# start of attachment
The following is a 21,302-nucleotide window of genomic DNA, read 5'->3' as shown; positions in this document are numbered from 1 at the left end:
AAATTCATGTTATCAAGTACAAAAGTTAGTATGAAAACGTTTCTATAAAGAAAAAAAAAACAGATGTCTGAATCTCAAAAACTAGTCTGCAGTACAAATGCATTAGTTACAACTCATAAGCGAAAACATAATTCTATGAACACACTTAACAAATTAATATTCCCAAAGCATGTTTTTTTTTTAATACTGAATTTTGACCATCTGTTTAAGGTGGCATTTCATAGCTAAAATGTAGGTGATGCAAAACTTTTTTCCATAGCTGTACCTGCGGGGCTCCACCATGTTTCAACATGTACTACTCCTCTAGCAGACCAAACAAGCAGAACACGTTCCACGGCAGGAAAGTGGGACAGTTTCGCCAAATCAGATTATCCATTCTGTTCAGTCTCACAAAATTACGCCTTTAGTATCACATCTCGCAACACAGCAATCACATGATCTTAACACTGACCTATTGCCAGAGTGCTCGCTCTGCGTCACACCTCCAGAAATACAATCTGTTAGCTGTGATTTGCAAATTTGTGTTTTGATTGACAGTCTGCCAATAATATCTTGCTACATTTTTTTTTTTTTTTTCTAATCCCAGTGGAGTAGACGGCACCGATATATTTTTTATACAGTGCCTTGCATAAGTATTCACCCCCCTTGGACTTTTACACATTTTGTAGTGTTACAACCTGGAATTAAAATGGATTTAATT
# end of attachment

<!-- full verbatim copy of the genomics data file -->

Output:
The following is a 21,302-nucleotide window of genomic DNA, read 5'->3' as shown; positions in this document are numbered from 1 at the left end:
AAATTCATGTTATCAAGTACAAAAGTTAGTATGAAAACGTTTCTATAAAGAAAAAAAAAACAGATGTCTGAATCTCAAAAACTAGTCTGCAGTACAAATGCATTAGTTACAACTCATAAGCGAAAACATAATTCTATGAACACACTTAACAAATTAATATTCCCAAAGCATGTTTTTTTTTTAATACTGAATTTTGACCATCTGTTTAAGGTGGCATTTCATAGCTAAAATGTAGGTGATGCAAAACTTTTTTCCATAGCTGTACCTGCGGGGCTCCACCATGTTTCAACATGTACTACTCCTCTAGCAGACCAAACAAGCAGAACACGTTCCACGGCAGGAAAGTGGGACAGTTTCGCCAAATCAGATTATCCATTCTGTTCAGTCTCACAAAATTACGCCTTTAGTATCACATCTCGCAACACAGCAATCACATGATCTTAACACTGACCTATTGCCAGAGTGCTCGCTCTGCGTCACACCTCCAGAAATACAATCTGTTAGCTGTGATTTGCAAATTTGTGTTTTGATTGACAGTCTGCCAATAATATCTTGCTACATTTTTTTTTTTTTTTTCTAATCCCAGTGGAGTAGACGGCACCGATATATTTTTTATACAGTGCCTTGCATAAGTATTCACCCCCCTTGGACTTTTACACATTTTGTAGTGTTACAACCTGGAATTAAAATGGATTTAATT